The pro-withdrawal camp did have a theory. “The cause for the violence is that the Americans are staying,” said Nassar al-Buraie, head of the radical Sadrist bloc in Parliament. American troops were a target: reducing troops would, ipso facto reduce violence.
But al-Buraie added a twist absent from the American political conversation. “American military operations show that they are just protecting themselves and not the Iraqi people.” By implication, should American forces focus on civilian security and not their own, public sentiment could turn, and support for insurgent violence could decline.
The U.S. faced two separate questions: How many troops should we devote to the war in Iraq? And how should we use these troops? But the political fight had conflated the two: Either we could continue fighting a kinetic war requiring us to maintain troop levels, or we could reduce troops in Iraq, and therefore use those that remained to train Iraqis, so that they could take control of their own security. General Petraeus stepped into this dichotomized conversation, and cut the Gordian knot.
Petraeus’s crucial step was to focus on the Iraqi people, a solution that grew from an immensely talented group of military leaders and academics whom Petraeus convened in early 2006 to craft a counterinsurgency doctrine. It is a pity that Robinson devotes few pages to this meeting of the minds, preferring to detail the battles that flowed from its conclusions. In an age where wars are won via publicity campaigns, public services, and election outcomes as much as on the battlefield, the rediscovery of counterinsurgency doctrine may be one of the turning points of modern military strategy.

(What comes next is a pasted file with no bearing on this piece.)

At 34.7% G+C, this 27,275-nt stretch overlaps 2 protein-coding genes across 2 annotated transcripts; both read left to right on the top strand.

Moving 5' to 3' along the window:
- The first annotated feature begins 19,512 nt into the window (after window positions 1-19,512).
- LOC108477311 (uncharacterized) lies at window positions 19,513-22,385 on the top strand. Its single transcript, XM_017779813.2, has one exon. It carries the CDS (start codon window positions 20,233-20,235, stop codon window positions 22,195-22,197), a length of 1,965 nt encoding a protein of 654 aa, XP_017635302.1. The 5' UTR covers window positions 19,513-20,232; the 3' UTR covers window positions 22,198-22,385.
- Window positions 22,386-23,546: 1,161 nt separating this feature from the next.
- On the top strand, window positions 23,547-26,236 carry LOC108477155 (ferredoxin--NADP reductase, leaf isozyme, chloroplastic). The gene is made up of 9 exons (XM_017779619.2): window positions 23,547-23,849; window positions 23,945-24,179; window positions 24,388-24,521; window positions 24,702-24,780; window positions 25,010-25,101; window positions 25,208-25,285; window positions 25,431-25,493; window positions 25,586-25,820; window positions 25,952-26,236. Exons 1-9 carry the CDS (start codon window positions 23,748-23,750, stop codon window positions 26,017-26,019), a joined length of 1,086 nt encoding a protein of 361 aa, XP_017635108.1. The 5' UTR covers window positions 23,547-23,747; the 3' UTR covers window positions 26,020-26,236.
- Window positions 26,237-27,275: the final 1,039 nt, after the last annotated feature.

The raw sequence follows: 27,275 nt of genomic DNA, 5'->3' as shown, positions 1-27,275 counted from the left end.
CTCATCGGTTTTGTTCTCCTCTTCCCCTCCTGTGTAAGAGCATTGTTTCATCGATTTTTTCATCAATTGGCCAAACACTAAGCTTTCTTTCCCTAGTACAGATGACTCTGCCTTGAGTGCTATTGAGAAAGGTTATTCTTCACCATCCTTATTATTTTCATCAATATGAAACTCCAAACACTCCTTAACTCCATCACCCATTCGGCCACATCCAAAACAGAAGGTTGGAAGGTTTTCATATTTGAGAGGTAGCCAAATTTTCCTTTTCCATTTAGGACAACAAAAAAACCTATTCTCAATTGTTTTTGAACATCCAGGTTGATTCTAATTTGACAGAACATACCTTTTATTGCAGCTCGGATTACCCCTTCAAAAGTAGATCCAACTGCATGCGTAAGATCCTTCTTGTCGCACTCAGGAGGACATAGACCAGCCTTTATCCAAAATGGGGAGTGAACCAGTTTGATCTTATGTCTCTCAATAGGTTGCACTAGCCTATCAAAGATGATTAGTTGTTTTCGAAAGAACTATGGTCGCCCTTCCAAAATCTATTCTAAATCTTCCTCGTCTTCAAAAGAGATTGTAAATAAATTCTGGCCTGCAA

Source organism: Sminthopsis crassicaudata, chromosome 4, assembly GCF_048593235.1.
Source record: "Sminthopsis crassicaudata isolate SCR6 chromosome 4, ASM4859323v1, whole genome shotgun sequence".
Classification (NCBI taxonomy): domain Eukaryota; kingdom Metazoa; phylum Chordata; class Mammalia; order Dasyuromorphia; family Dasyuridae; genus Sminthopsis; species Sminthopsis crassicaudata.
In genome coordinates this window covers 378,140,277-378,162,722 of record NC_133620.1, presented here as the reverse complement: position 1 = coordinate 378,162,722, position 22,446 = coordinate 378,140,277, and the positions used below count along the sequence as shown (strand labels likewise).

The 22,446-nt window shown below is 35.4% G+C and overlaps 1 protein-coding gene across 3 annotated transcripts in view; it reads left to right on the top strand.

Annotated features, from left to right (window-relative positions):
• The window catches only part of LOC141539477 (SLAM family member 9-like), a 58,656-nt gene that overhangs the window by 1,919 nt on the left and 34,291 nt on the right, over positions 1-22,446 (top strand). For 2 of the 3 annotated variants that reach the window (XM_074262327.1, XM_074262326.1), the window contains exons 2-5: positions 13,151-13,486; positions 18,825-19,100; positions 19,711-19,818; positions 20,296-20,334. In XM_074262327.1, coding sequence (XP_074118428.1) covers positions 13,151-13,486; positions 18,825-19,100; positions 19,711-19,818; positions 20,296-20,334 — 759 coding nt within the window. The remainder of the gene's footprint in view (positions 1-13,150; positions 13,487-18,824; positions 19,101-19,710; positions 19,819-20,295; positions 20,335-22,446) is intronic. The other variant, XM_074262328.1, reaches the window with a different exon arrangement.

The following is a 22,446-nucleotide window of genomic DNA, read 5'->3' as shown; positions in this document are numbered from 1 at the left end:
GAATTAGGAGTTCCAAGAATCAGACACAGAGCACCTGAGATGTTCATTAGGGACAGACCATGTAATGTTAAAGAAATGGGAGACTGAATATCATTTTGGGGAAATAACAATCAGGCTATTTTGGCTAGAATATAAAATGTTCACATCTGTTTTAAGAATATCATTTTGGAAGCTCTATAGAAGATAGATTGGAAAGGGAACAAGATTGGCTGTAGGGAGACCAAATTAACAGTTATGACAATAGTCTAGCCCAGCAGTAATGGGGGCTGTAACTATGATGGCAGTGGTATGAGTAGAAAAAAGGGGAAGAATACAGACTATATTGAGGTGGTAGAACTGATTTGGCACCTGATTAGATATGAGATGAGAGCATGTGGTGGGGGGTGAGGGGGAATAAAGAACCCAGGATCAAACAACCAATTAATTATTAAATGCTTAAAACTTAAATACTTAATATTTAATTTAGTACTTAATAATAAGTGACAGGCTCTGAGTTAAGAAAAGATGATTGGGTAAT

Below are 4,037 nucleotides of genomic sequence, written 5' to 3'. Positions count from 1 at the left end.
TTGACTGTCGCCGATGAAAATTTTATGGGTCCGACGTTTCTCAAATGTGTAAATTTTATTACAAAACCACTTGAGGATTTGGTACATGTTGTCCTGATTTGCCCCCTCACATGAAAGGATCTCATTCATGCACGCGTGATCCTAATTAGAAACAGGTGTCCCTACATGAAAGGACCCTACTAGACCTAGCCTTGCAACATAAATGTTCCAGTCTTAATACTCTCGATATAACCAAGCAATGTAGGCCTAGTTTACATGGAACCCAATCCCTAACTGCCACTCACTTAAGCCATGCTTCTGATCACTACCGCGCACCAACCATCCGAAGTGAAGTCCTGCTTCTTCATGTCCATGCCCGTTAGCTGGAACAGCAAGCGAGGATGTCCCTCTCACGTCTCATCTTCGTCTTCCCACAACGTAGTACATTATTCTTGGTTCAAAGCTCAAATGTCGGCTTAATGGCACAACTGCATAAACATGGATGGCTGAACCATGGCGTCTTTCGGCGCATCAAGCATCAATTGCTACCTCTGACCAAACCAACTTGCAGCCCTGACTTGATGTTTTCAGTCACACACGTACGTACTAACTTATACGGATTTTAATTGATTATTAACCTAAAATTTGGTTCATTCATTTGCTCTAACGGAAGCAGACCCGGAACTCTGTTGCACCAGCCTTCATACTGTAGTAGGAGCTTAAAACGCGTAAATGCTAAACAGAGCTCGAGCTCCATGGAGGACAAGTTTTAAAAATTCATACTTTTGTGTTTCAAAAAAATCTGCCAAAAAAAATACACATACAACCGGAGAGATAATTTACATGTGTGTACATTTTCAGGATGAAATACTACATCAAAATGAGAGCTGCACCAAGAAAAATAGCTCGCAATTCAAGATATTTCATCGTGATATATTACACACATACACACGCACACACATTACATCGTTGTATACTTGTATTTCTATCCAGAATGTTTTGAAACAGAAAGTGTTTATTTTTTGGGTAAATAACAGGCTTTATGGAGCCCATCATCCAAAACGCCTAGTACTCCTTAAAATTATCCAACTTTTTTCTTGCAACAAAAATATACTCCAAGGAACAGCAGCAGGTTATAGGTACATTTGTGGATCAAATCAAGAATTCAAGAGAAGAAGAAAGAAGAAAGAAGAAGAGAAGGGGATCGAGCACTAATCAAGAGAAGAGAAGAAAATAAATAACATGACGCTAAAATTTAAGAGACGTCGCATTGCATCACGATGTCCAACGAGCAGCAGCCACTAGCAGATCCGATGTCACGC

Like all counterinsurgency strategies, Petraeus’s was premised on a simple idea: We cannot kill our way to victory. Instead of focusing on body counts–the typical metric of “enemy-centric” warfare–Americans would focus on protecting the Iraqi population. The military would provide security, then public services, to win their hearts and minds. Only with those preconditions secured could the United States press for a political solution.
While “political solution” often sounds like meaningless jargon, what it means is straightforward. Peace would only be attained when Iraqis made decisions about the balance of power in their country that all sides felt were reasonable enough not to try to change by force. And that balance of power depended, Petraeus realized, on paying attention to Iraq, in all its particularities. America would need to be attuned to issues of culture, honor, and power, from tribal councils to Baghdad ministries. Awash in jingoism and bombast, the conservatives who led the nation into the war had ignored these factors, assuming that respect for other cultures was somehow equivalent to moral relativism.